It happens every quarter. The conversation. Students ask us big questions about their futures as anthropology graduates. Sometimes it’s sparked by parents’ concerns. But often it arises as graduation looms, and students get worried about jobs. Their questions? What can I do with anthropology? How do I use anthropology to get the job I want? Did just I make the best—or worst—decision of my life?
On Sunday, Rami Malek won an Academy Award for portraying Freddy Mercury in the extremely popular Queen biopic Bohemian Rhapsody. In his speech, Malek made the case for the film’s progressive depiction of minorities: “We made a film about a gay man, an immigrant, who lived his life just unapologetically himself. The fact that I’m celebrating him and this story with you tonight is proof that we’re longing for stories like this.”
A glance at my watch revealed that my colleague was already five minutes over his thirty-minute allotment. Students from various cohorts and faculty had gathered in the small lounge shared by sociology and anthropology for our weekly brown bag session.
Dissertations are often made available online through, for instance, Proquest. How does this potentially impact the publishing process (of books based on dissertations)?
When it comes to policy arguments around complex issues like climate change, the messenger can be just as important as the message in mobilizing support for policy responses.
In the spirit of creating alternatives to capitalism that also recognize the importance of advocating for institutionally marginalized students, I suggest that we ask: What does diversity and inclusion mean to our departments and to our schools?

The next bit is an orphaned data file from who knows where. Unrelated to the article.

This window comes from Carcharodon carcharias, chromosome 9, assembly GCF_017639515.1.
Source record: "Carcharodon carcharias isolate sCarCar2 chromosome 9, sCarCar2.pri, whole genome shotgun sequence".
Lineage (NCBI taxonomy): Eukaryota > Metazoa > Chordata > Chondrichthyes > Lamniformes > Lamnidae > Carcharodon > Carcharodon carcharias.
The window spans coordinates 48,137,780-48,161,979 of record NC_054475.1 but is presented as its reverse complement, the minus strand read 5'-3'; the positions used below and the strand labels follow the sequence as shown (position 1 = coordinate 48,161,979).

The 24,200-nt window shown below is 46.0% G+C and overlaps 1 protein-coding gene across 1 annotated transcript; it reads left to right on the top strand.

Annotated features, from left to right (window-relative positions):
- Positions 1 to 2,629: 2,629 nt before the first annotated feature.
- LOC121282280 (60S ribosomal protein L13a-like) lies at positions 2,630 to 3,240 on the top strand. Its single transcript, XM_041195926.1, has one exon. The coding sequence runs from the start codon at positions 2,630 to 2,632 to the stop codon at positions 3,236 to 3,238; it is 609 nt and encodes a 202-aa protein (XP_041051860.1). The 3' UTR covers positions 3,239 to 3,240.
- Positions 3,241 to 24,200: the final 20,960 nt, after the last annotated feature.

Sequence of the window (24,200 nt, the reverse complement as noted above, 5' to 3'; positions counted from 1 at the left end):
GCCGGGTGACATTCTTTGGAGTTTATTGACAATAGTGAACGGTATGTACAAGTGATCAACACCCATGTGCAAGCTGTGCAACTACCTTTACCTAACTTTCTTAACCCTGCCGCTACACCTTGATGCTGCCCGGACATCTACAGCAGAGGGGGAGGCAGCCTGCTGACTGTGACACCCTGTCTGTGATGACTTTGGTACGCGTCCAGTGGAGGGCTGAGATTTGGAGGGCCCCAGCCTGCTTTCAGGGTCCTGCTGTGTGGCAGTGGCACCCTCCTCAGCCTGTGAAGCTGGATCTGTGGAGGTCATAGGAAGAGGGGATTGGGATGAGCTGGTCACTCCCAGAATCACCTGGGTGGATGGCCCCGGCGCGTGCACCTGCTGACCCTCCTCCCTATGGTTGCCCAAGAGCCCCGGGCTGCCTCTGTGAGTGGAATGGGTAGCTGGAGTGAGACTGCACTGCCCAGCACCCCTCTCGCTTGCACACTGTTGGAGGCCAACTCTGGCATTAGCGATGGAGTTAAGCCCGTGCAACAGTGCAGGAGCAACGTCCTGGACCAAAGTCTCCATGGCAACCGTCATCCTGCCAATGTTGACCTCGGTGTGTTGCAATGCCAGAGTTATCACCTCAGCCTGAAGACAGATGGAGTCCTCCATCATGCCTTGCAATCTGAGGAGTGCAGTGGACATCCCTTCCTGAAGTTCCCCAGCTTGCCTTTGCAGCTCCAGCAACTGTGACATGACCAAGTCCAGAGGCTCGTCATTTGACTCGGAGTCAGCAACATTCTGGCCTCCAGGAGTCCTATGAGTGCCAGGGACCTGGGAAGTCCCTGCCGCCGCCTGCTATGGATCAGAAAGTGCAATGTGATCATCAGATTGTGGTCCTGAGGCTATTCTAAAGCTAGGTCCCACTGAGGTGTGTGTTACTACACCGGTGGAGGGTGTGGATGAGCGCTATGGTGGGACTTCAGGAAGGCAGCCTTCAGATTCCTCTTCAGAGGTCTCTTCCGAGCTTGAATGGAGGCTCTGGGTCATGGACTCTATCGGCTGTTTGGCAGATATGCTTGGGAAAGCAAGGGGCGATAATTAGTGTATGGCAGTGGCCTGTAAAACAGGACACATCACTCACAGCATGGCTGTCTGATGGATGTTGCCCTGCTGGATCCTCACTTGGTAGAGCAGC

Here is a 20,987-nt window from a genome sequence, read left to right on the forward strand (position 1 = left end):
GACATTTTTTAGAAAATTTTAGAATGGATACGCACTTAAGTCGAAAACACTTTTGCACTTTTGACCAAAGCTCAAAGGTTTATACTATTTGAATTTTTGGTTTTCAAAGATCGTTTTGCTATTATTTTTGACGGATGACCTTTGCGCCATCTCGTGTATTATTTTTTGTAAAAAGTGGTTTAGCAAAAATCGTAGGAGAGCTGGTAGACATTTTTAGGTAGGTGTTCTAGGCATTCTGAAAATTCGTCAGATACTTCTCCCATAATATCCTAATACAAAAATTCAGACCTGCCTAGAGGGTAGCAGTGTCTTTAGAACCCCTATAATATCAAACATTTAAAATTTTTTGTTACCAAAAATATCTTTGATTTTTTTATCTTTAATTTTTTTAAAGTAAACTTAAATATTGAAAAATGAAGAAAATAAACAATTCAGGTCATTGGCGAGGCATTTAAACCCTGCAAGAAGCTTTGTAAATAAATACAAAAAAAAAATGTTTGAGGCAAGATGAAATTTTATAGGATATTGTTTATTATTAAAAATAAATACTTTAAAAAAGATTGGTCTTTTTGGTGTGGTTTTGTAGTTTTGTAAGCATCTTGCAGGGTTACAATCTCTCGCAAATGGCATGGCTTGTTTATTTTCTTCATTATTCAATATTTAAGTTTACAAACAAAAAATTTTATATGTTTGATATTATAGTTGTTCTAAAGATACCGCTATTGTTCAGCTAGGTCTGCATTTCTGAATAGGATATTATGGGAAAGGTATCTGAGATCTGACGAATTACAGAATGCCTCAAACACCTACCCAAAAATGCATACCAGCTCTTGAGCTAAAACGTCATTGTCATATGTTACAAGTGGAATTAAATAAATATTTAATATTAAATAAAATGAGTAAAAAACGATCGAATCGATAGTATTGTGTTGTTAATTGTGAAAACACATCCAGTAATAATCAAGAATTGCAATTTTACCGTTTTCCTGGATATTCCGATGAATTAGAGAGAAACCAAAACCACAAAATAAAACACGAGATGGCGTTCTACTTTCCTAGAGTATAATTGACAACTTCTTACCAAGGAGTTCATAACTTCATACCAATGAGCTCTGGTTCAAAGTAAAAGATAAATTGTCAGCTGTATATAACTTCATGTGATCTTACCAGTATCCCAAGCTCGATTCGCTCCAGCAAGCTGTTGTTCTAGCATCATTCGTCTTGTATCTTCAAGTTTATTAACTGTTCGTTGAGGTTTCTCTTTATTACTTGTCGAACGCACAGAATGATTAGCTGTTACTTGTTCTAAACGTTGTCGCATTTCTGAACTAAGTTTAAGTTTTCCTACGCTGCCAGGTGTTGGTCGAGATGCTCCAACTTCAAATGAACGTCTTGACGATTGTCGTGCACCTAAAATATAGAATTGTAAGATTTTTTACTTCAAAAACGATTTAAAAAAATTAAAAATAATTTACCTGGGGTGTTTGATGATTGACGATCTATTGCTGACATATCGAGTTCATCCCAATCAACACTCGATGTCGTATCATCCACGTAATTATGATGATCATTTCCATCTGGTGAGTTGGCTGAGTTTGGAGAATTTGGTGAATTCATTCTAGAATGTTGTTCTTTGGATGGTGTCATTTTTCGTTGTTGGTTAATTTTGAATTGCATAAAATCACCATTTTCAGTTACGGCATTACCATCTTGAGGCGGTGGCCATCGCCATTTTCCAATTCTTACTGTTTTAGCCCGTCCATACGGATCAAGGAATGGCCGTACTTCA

While the US federal government remained in the longest partial shutdown in history, the Trump administration managed to make headway in its baffling effort to prevent transgender Americans from serving in the military. On January 22 the Supreme Court removed one injunction against the proposed policy that was first introduced this summer. Another injunction against it still remains in place, but likely not for long.
This text appeared in the American Anthropologist submission queue, somehow entered as an anonymous manuscript, which the ScholarOne system is not supposed to permit. It seems to consist of excerpts from the author’s field notes, which is not the kind of thing that American Anthropologist publishes; given the unique perspective it represents, we wanted to find a venue for it, so we present it to you here in Anthropology News.
More than 50,000 Bangladeshi garment workers went on strike this month to demand a livable wage after the government raised the monthly minimum wage from $53 to only $95, still a global low for the apparel industry. However, the government and factory owners did not raise the wages of the majority of the workers—a four-million strong labor force that is 80 percent female—who fall in the lowest grade.
The Supreme Court heard oral arguments in the case Carpenter v. Murphy on November 27. At issue in the case is whether the roadside ditch in rural Oklahoma where Patrick Murphy murdered George Jacobs is part of the Muscogee Creek Reservation. If the murder took place on the Muscogee Creek Reservation, it would fall under federal jurisdiction. If it was not Indian land, then the state of Oklahoma would have jurisdiction.